Floyd’s killing “lit a fire under my hiney,” Angela Allen, one of the youth organizers, said in a recent video interview. Systemic change is overdue, she said. “We didn’t have to get to these levels of fatalities and brutalities to do something.”
Allen, who grew up in the village and graduated from Yellow Springs High School, recently returned to the area after earning a degree from Miami University in criminal justice. She said she is taking action in Yellow Springs because while the town hasn’t experienced the same kind of deadly consequences from racism as other communities, safety here isn’t ensured.
“We’ve come so far, and there’s a whole lot more to do,” Allen said. “We don’t want [racially based violence] to get here. We want to take precautions and set up a blueprint for other cities” for effective policing and governance.
Another organizer, Nya Brevik, who just graduated from YSHS, said she stepped up to be part of the current movement in response to the mounting examples of misbehavior among law enforcement agencies across the country.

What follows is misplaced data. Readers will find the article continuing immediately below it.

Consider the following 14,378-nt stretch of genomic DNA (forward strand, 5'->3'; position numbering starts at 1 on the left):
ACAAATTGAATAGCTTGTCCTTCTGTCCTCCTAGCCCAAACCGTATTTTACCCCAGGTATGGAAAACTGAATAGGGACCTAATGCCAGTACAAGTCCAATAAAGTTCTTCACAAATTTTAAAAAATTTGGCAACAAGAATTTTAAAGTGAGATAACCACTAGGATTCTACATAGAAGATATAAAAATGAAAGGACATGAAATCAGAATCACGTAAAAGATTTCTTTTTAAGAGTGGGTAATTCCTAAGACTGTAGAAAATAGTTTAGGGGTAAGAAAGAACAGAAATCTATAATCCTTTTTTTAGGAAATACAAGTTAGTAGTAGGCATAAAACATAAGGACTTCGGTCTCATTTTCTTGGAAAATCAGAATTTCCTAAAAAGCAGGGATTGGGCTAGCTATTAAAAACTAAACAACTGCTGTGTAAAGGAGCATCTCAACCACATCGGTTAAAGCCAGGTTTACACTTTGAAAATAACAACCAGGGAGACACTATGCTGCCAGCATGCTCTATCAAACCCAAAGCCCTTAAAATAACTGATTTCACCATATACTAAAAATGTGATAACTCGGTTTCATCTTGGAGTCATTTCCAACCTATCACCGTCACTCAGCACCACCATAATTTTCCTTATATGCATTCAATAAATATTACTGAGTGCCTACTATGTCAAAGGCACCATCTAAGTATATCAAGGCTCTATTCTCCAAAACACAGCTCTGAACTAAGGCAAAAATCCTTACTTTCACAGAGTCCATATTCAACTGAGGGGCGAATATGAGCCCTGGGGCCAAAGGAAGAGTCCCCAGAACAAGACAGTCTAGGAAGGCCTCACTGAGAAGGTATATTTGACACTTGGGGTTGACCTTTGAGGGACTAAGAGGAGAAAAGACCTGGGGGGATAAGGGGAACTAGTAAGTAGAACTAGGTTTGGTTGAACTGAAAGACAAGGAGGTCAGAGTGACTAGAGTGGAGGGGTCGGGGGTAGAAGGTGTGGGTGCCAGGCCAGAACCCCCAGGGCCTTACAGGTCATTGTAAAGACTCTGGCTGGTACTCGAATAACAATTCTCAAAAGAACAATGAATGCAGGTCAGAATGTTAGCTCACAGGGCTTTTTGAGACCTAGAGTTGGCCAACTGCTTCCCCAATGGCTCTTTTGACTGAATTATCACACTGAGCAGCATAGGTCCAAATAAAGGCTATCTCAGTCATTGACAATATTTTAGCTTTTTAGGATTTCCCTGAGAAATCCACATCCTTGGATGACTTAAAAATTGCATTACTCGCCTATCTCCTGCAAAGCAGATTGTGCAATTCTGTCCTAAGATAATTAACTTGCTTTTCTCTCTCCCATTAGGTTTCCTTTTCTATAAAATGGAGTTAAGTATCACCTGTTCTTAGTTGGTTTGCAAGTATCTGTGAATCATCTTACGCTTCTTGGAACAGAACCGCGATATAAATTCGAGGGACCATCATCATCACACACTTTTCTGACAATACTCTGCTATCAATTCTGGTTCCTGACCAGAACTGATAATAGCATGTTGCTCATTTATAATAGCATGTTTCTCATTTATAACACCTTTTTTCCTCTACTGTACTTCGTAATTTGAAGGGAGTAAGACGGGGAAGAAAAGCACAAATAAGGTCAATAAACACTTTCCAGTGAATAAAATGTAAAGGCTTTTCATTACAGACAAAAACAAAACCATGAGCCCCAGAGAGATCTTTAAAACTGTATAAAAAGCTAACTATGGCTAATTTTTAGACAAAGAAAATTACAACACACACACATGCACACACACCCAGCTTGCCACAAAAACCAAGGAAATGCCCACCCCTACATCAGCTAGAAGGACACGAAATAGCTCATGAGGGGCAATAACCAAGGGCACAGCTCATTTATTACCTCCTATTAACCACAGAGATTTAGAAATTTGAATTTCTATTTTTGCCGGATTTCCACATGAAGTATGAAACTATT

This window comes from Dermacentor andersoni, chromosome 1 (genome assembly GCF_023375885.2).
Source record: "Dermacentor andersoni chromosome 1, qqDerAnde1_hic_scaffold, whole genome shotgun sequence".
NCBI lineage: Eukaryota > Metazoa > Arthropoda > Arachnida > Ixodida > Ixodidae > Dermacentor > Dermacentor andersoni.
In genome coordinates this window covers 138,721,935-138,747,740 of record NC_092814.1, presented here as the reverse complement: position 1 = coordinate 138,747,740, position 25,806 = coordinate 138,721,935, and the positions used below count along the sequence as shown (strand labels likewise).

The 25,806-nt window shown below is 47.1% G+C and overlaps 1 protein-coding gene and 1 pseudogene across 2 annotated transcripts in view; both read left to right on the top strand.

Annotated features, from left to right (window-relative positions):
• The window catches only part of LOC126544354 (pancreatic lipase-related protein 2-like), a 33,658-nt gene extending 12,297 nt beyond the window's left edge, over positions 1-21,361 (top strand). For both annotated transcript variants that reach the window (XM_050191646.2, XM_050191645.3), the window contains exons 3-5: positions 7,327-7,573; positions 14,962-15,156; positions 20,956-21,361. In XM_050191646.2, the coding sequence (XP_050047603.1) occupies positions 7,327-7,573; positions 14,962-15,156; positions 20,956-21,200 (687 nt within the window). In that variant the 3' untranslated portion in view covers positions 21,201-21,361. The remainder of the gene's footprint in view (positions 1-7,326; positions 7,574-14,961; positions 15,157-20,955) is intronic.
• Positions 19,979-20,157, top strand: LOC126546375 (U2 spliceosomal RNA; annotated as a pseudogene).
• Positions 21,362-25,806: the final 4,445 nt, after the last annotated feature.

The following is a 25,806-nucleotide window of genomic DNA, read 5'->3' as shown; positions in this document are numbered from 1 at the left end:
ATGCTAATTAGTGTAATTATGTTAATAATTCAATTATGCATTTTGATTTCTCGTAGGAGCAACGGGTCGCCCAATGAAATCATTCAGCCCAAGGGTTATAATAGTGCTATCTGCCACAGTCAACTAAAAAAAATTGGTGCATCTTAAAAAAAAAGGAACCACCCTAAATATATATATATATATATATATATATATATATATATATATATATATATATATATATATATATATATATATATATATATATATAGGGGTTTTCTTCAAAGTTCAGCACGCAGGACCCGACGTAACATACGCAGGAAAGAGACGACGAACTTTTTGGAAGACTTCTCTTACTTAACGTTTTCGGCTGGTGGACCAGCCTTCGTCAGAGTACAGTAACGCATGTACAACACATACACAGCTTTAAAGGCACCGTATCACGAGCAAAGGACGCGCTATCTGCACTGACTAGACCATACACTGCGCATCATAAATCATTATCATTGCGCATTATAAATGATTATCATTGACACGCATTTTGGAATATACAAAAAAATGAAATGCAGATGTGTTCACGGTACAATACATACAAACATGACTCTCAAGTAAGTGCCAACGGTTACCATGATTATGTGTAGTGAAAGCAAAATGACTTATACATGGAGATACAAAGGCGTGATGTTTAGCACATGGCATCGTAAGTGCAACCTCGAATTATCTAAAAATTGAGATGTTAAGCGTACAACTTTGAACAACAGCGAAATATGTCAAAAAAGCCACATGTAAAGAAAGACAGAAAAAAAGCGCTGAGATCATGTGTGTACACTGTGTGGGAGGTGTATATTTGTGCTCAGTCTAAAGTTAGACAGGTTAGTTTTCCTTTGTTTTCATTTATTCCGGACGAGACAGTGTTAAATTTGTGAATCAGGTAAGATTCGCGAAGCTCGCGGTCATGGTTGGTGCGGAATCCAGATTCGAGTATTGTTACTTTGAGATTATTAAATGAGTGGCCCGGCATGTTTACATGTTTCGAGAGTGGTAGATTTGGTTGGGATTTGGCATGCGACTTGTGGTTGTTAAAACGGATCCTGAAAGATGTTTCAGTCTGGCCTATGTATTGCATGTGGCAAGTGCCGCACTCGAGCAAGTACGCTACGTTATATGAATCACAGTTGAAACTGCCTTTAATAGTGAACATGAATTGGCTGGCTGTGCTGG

“There are major problems with police brutality,” Brevik said, adding that she feels there is an “inherent threat in being Black in America today.”
Brevik believes widespread change is needed to address that threat.
“I want to see change in every aspect of life,” she said. Specifically, “I want to see more tolerance. There’s still a lot of work that needs to be done.”
Julian Roberts, a YSHS graduate currently attending The Ohio State University, said that many white people in Yellow Springs, most of whom are sympathetic to the ideal of racial equity, are still oblivious to the disparities within the community.
That’s why the youth marches have taken a variety of routes through different areas of town, she said, adding that she supports that approach.
“I thought it was important to bring our message to neighborhoods and people there,” Roberts said.
Growing up Black in Yellow Springs